Bonefish Blues said:
How much eek
Both Harley's greatest strength and weakness

1: Going with the assumption that a bike is half a car it's not that outrageous to spend £20,000 on a bike, there is two seats and about as much storage as plenty of sports cars!

2: Harley only make 250,000 bike per year but their turnover is probably second only to Honda as they average over $20,000 per bike, Honda sells ~10 million at $1500 per bike!
30-odd K was what caused my sharp intake!

simonrockman

5,538 posts

183 months

Thursday 17th August 2017
quotequote all
Does it sound properly Harley? Part of the remit of the Milwaukee-Eight was to reduce vibration, I wouldn't want it to reduce the unique sound to do that.

Prof Prolapse

13,939 posts

118 months

Thursday 17th August 2017
quotequote all
Talksteer said:
Both Harley's greatest strength and weakness

1: Going with the assumption that a bike is half a car it's not that outrageous to spend £20,000 on a bike, there is two seats and about as much storage as plenty of sports cars!

2: Harley only make 250,000 bike per year but their turnover is probably second only to Honda as they average over $20,000 per bike, Honda sells ~10 million at $1500 per bike!
I'd prefer a lemonade analogy.

Honda sell lemonade which is fairly pleasant, if a little bland, and charge £1 a cup. It hits the spot.

Harley Davidson sell lemonade which rather than being made from lemons, uses feculent goats' piss, for no reason except because they have always done so. They charge you £10 a serving, and a further £5 if you want a cup that doesn't leak. Despite this they still make a killing, as most goat's piss enthusiasts don't actually want to drink it, they just want to own it so they can dress up in a "homeless-person-meets-Rock horror-picture-show" style outfit at the weekends.

[Insert caveat statement here about, only kidding/to each their own/better have any bike than none etc.]
















Edited by Prof Prolapse on Thursday 17th August 16:35

stuckmojo

1,795 posts

116 months

Thursday 17th August 2017
quotequote all
The M8 is a good engine, but so was the latest 103.

CVO aren't worth the money in my opinion.

Their issue in the US is that their market share is so big that it can only go one way unless they buy Ducati and a few other brands.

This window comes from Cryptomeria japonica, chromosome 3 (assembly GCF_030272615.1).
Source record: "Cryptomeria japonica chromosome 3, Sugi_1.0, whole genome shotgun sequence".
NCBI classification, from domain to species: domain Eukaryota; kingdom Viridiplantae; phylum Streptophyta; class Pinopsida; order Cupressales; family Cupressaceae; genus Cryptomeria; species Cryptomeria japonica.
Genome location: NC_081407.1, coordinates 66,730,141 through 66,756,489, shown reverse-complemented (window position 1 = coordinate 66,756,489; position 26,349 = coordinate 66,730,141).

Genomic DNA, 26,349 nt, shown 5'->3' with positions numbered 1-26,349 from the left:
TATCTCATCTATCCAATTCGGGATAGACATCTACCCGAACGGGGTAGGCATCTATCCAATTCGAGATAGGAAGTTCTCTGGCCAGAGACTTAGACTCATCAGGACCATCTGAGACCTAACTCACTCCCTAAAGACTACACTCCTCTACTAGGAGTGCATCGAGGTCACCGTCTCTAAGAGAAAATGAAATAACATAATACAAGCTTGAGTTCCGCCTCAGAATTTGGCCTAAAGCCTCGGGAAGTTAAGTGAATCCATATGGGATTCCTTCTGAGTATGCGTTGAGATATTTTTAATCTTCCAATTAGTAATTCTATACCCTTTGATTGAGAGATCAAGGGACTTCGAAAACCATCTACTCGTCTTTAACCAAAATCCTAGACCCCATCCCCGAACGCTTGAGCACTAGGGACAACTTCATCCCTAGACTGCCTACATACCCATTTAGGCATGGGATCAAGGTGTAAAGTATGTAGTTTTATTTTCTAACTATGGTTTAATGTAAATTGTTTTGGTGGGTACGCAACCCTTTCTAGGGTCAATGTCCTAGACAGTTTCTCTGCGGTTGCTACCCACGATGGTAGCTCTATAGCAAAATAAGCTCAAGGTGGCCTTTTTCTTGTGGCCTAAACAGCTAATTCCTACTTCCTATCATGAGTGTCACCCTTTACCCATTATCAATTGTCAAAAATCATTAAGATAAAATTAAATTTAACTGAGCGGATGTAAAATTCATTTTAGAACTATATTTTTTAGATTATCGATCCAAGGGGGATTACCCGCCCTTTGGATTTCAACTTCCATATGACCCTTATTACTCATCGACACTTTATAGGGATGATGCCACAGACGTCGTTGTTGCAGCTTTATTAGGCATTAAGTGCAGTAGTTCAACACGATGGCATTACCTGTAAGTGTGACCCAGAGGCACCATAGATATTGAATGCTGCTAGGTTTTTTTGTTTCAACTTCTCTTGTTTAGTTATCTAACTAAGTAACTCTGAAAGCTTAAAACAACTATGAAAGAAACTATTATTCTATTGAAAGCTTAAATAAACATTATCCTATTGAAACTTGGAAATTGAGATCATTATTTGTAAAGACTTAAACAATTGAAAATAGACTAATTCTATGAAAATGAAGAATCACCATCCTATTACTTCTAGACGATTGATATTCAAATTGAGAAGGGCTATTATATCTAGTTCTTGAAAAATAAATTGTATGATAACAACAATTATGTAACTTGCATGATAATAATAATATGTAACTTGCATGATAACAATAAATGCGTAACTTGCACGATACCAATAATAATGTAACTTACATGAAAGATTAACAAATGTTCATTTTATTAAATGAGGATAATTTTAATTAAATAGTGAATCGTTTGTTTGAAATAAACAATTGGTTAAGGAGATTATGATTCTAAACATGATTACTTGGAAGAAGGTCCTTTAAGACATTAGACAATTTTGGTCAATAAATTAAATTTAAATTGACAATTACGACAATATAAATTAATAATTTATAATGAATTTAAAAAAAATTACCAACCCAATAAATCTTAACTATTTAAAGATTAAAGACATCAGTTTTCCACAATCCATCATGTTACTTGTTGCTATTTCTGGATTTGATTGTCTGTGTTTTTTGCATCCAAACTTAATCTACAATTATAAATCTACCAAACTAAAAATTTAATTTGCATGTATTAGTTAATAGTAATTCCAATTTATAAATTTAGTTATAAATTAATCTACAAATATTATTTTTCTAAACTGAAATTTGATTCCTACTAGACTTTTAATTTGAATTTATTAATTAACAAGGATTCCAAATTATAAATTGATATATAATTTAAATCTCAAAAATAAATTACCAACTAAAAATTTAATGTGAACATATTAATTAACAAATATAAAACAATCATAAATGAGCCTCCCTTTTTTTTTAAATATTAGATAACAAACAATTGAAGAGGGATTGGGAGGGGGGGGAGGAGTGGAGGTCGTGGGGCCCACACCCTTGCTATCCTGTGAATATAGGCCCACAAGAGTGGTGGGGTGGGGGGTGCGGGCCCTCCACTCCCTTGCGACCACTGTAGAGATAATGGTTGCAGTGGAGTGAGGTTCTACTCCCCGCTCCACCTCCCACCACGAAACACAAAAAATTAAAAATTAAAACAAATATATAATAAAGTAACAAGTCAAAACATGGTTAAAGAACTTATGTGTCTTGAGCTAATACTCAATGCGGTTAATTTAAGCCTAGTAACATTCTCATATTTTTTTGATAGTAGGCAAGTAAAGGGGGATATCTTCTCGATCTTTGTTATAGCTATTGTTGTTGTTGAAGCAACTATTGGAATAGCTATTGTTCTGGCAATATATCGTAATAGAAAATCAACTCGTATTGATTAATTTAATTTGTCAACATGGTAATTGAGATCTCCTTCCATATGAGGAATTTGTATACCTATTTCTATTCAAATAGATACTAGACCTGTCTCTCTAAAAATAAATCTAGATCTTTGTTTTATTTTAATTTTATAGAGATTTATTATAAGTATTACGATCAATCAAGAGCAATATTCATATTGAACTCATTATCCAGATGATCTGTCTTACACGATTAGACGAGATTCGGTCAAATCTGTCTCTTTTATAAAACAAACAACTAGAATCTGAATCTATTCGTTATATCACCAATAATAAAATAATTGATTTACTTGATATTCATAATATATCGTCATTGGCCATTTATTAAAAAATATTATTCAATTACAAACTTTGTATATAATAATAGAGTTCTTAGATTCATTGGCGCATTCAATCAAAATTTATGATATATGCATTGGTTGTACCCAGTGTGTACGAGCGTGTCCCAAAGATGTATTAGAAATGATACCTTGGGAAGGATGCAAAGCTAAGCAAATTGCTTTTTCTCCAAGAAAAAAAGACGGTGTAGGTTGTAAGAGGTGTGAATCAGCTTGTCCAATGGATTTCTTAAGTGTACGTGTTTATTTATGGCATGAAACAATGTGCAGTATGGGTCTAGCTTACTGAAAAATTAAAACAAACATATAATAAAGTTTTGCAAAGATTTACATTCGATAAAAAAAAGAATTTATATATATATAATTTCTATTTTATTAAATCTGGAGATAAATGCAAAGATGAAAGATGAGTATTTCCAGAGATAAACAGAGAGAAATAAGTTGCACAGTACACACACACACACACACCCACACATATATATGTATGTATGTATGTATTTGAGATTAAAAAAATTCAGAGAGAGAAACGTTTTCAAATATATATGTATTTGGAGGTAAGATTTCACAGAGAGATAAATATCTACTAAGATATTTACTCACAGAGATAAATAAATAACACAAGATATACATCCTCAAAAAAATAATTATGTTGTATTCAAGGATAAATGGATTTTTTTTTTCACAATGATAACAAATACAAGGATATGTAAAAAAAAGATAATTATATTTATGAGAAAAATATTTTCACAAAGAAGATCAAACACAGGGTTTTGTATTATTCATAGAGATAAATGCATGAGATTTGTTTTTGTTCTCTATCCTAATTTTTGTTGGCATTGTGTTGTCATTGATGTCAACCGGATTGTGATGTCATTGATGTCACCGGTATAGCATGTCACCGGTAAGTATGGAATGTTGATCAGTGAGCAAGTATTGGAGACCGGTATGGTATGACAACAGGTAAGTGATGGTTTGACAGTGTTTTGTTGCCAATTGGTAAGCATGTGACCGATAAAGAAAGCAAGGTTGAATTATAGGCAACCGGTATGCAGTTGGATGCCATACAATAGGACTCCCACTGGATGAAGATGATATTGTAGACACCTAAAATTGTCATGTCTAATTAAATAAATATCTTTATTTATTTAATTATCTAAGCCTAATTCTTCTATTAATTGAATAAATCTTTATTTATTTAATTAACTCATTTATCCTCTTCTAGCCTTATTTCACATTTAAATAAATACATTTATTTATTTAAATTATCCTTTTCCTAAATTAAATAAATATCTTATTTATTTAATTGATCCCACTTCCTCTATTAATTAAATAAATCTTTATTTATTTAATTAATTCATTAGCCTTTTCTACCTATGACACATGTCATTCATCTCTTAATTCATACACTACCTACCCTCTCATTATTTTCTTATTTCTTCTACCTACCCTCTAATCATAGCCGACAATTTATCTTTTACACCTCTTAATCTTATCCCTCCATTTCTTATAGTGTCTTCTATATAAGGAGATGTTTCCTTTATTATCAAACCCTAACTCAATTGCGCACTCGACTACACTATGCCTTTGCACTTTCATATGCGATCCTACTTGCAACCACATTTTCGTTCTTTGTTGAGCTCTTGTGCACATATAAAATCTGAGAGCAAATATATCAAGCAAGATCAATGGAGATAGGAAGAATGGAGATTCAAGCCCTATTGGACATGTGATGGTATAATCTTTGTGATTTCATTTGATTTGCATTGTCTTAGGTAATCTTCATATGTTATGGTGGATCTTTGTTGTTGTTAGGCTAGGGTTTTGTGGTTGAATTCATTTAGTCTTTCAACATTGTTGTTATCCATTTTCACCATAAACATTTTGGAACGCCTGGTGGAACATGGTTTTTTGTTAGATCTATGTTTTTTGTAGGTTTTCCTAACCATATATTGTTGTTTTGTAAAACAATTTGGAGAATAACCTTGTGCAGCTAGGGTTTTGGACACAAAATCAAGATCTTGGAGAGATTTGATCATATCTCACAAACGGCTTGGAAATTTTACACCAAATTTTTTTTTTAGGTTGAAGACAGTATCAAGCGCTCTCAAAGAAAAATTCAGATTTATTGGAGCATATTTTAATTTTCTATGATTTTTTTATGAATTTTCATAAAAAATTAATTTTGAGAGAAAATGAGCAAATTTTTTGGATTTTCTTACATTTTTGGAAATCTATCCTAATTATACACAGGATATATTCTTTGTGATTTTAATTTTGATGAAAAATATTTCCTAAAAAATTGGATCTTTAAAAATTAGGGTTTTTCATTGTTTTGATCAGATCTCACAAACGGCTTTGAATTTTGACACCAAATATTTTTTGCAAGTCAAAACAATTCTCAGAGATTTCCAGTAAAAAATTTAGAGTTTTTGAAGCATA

black-k1

8,322 posts

157 months

Thursday 17th August 2017
quotequote all
stuckmojo said:
The M8 is a good engine, but so was the latest 103.

CVO aren't worth the money in my opinion.

Their issue in the US is that their market share is so big that it can only go one way unless they buy Ducati and a few other brands.
I think your definition of a "good engine" differs greatly from my definition. Compared to other Harley engines it may stand up pretty well but I against engines from other manufacturers ... nono

SystemParanoia

14,341 posts

126 months

Thursday 17th August 2017
quotequote all
it looks exactly the same as almost every other harley out there confused

ZesPak

18,511 posts

124 months

Thursday 17th August 2017
quotequote all
Prof Prolapse said:
I'd prefer a lemonade analogy.

Honda sell lemonade which is fairly pleasant, if a little bland, and charge £1 a cup. It hits the spot.

Harley Davidson sell lemonade which rather than being made from lemons, uses feculent goats' piss, for no reason except because they have always done so. They charge you £10 a serving, and a further £5 if you want a cup that doesn't leak. Despite this they still make a killing, as most goat's piss enthusiasts don't actually want to drink it, they just want to own it so they can dress up in a "homeless-person-meets-Rock horror-picture-show" style outfit at the weekends.
rofl

Sounds about right.

bogie

13,091 posts

200 months

Thursday 17th August 2017
quotequote all
The Street Glide is the largest selling Harley model. In USA they sell more per year of that model alone than every other bike over 600cc of all other brands combined (unbelievable really). Why change the biggest selling bike in their home market ? its a bit like telling Porsche they should change the look of a 911 completely because its broken.....

Heres a fun article looking at the "sorry state" of Harley-Davidson....after 100 years in business, surviving 20 US recessions, the Great Depression and 2 World Wars, sales are now down a few percent this year and they need our advice on how to fix their hugely successful company wink